- Speaking of barking at people, let me address this one.  Many dog owners believe that, because their dog barks through the window or gate, that they are protective and will defend if necessary.  Not so.  The most neurotic, terrified, hide-under-the-bed dogs will bark behind a gate.  That isn’t very meaningful in gaging a protection dog candidate.

- ‘I just know that he’s capable’.  I’ve heard this one a lot from dog owners who absolutely love their dog and think their dog capable of anything and everything.  I love my dogs as well.  But I’m realistic in realizing that one is trained for protection and one is trained for getting her ears pulled on by my daughters.

So that leaves the obvious question.  What is the reality on how to train a protection dog?

How To Train A Protection Dog- What Kind Of Training Do You Need?

Whenever I sit down with a prospective client and the topic is how to train a protection dog, I always give the example of ‘Karate vs.  Military’.  Allow me to explain more.

I’ve got a six year old daughter.  When she was five she was in karate.  It turned out she didn’t like it and she stopped doing it but that is beside the point.  She learned in karate how to block, kick, punch and more.  She learned angles for how to fall, how to defend, and techniques for various types of attacks.

Was any of it real?  Of course not.  It was all a game.  It was fun and she in no way thought she was in danger.

Now, let’s say she stuck with karate until she was 18.  It’s all studio work, mind you, but by that time she’s become very good at Karate.  But is it real defense or protection?  More than likely it’s not.  Put my 18 year old daughter in a dangerous situation and she’s BETTER equipped, had she done Karate for years, than most but it’s still just ‘theoretical’ training at that point that has never been really tested.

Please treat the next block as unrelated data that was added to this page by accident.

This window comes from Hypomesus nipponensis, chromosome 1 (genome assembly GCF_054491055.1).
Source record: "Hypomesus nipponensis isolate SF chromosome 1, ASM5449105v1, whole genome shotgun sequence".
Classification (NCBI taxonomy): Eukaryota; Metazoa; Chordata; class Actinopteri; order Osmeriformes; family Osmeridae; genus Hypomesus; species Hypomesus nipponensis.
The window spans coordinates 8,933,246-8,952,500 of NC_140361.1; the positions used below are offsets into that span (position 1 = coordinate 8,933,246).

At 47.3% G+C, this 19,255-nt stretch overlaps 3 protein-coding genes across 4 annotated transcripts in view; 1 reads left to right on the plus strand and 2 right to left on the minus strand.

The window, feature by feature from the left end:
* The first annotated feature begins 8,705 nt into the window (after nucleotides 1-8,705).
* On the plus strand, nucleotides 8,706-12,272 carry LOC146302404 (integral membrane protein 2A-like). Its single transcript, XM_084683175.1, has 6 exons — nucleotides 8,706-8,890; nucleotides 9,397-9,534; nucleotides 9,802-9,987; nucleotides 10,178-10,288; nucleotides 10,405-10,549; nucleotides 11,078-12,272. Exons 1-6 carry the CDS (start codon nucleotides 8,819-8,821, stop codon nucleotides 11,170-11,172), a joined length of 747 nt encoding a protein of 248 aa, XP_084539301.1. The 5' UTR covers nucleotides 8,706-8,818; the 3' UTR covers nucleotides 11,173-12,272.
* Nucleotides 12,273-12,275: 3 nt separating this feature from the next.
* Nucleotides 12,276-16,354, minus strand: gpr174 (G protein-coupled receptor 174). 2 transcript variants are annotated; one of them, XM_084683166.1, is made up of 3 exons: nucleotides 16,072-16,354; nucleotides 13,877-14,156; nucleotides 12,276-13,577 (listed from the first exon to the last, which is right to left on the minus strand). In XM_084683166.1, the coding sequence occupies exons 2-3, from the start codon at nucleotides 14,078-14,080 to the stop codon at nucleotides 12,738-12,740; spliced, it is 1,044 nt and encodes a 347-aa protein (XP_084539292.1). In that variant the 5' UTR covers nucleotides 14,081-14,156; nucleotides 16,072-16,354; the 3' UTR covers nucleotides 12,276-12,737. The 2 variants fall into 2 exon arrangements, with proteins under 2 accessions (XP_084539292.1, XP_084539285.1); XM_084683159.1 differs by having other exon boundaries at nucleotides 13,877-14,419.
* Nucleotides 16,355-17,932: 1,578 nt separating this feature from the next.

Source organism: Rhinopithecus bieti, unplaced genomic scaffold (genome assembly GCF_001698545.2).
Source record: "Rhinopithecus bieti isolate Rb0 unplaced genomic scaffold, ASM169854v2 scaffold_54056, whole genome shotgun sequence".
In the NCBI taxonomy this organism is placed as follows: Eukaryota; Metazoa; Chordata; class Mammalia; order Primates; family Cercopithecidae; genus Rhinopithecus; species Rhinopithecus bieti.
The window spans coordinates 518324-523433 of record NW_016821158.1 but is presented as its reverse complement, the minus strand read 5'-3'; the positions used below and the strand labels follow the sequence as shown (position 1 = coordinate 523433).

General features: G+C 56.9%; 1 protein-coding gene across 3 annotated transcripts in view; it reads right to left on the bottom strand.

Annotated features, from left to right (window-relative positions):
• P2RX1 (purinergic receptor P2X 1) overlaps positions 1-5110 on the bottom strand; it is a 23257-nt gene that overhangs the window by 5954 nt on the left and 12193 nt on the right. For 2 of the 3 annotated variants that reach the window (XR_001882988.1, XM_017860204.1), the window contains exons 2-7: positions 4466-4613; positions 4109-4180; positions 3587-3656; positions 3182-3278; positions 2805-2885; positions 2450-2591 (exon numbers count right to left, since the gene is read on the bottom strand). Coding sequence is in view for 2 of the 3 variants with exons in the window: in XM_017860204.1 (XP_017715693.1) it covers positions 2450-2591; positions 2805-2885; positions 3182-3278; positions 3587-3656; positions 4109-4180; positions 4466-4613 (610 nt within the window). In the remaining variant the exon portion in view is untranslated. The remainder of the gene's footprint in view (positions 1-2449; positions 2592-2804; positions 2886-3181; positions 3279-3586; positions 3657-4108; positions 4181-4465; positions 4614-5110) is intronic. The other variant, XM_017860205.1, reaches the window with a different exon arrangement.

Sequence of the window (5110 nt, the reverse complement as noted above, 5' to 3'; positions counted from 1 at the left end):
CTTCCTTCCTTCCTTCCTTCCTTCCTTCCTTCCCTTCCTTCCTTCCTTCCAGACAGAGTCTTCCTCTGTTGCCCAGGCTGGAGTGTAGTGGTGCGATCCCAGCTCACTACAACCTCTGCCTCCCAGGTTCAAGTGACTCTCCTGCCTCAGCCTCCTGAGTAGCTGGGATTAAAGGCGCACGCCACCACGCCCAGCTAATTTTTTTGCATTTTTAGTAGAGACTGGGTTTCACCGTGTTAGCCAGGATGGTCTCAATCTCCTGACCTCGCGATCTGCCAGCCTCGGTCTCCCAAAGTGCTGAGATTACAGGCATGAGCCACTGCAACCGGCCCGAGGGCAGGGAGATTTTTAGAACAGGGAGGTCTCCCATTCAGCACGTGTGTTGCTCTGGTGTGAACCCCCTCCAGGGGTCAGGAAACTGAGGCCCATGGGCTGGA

Now say, at 18, she goes into the military.  Now all that training she has gives her a leg up but now they start putting her in scenarios that are more ‘true to life’.  Her training can now hurt her and her self-defense training now takes on whole new layers.  Through the reality of the scenarios her background in Karate now gives her viable protection.

We train the same way for protection dogs.  In the beginning we employ what is called prey drive.  That is the dog’s desire to chase, grab, hunt, etc.  We use that to teach the dog how to properly target, bite, and hold onto a towel or sack.  From that towel we graduate to a larger bite tug.  From the tug we graduate to a leg or arm sleeve.  From there we graduate to a body bite suit.

For most dogs, at this point, they ‘appear’ to be protection dogs.  In fact, many unscrupulous dog trainers sell dogs like this claiming they are protection dogs when in reality they are dogs that know Karate.

True protection training happens when we take the dog who has learned ‘Karate’ and bring in what is called defense drive.  That is the dog’s desire to defend himself, his property, his family, etc.  At this stage in the training we make it more real.

This is the reason why most dogs can’t be trained as protection dogs.  Very few dogs have the right balance of enough, but not too much, of prey drive and defense drive.  Not too many dogs can learn to work with clear heads utilizing those drives in various scenarios.

It’s not likely to find a dog off the street that is capable.

This is what I normally tell most people.  In fact, I gave a variation of this same speech when approached by a new friend here in Costa Rica about training his dog for protection.

I told him that it likely wasn’t possible but that we’d give it a try.  I was very shocked.  He tested great and I’ll be keeping you posted on his progress as he goes along.

The video below shows some of our initial training.  It’s in Spanish, so unless you speak it you’ll be left to just the visuals.  Enjoy.

How To Train A Protection Dog On Youtube